Bill Gates: Piketty's inequality book has 'flaws'

gates piketty

Bill Gates sees flaws in Thomas Piketty's best-selling economic doctrine "Capital in the Twenty-First Century."

Gates published a critical blog post on Piketty's work Monday night, arguing that the French economist didn't get his equations right on income inequality.

"He does not give a full picture of how wealth is created and how it decays," Gates, the world's richest man, wrote on his blog.

Related: Did Piketty get it wrong? Analysis questions author's data

Piketty's 700-page book has made him a celebrity and authority on income inequality and tax policy. The tome came out in the U.S. in March. Gates says he read it over the summer, although it's "not exactly a light summer read -- even for someone with an admittedly high geek quotient."

Thomas Piketty on his book 'Capital'
Thomas Piketty on his book 'Capital'

Gates agrees with Piketty that income inequality is a big problem and that governments can play a constructive role in fixing it.

But Gates says Piketty's idea that old money accumulated over centuries is causing inequality is false. He points towards the Fortune 400 list, which has many entrepreneurs who garnered billions in their own lifetimes.

"In America, that old money is long gone -- through instability, inflation, taxes, philanthropy and spending," Gates writes.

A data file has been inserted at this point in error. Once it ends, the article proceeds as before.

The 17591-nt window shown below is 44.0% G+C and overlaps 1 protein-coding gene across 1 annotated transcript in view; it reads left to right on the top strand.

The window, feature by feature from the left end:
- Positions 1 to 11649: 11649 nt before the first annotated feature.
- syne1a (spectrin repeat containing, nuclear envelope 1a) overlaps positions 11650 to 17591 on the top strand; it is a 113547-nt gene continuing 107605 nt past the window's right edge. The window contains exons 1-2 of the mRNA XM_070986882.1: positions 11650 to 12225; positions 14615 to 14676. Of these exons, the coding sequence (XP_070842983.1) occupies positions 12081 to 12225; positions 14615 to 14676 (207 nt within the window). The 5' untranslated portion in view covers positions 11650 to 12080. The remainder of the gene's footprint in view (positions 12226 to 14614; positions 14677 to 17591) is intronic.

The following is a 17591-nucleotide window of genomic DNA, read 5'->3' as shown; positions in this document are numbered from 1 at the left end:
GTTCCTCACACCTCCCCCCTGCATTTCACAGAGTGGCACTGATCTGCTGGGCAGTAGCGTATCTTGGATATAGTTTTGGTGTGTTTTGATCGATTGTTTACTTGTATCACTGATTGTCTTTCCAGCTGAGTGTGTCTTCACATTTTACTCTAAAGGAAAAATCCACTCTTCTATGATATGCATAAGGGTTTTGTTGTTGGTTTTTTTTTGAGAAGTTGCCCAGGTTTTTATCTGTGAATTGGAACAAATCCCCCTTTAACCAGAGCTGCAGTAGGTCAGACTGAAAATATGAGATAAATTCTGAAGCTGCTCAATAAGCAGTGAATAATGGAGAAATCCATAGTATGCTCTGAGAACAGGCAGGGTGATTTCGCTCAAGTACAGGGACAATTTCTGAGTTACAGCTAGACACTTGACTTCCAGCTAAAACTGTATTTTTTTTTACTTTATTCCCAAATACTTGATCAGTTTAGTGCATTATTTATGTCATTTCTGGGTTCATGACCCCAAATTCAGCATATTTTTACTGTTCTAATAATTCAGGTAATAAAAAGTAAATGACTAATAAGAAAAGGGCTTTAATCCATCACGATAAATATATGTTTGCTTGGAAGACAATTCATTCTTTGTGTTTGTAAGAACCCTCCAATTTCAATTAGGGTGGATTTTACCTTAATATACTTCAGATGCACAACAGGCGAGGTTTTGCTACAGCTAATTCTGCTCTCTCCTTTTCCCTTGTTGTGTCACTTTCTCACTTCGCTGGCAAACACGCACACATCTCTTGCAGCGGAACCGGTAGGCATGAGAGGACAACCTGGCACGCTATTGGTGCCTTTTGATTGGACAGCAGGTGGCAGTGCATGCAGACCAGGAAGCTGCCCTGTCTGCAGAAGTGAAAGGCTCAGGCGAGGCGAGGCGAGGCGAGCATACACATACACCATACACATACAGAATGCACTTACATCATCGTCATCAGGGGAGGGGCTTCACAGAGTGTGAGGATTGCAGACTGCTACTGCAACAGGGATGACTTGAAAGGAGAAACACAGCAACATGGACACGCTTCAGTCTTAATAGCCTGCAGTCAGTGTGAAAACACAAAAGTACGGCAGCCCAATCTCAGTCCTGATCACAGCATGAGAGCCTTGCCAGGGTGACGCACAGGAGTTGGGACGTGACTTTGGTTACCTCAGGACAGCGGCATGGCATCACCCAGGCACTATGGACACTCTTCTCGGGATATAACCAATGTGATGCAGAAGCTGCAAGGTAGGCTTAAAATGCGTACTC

Related: Bill Gates: U.S. is throwing talent away

Flawed analysis? Piketty's research relies heavily on income data and tax records for wealthy estates. One of his key conclusions is that inequality today is starting to look as bad as a it did pre-World War I, especially in the United States and Europe.

Only looking at people's wealth is "misleading," Gates argues. He says that Piketty should have looked at consumption data, which shows the goods people buy, such as food, housing and education.

Education gap 'terrible for our democracy'
Education gap 'terrible for our democracy'

For example, a medical student may appear poor based on tax records and student loans. But their investment in education would reflect a very high income in the future, Gates suggests.

"I am also disappointed that Piketty focused heavily on data on wealth and income while neglecting consumption altogether," Gates wrote. "Particularly in rich societies, the income lens really doesn't give you the sense of what needs to be fixed."

Gates says one part of the solution to income inequality, which Piketty did not emphasize, is Gates' expertise: philanthropy.

"Philanthropy done well not only produces direct benefits for society, it also reduces dynastic wealth," Gates writes. "It's too bad that Piketty devotes so little space to it."

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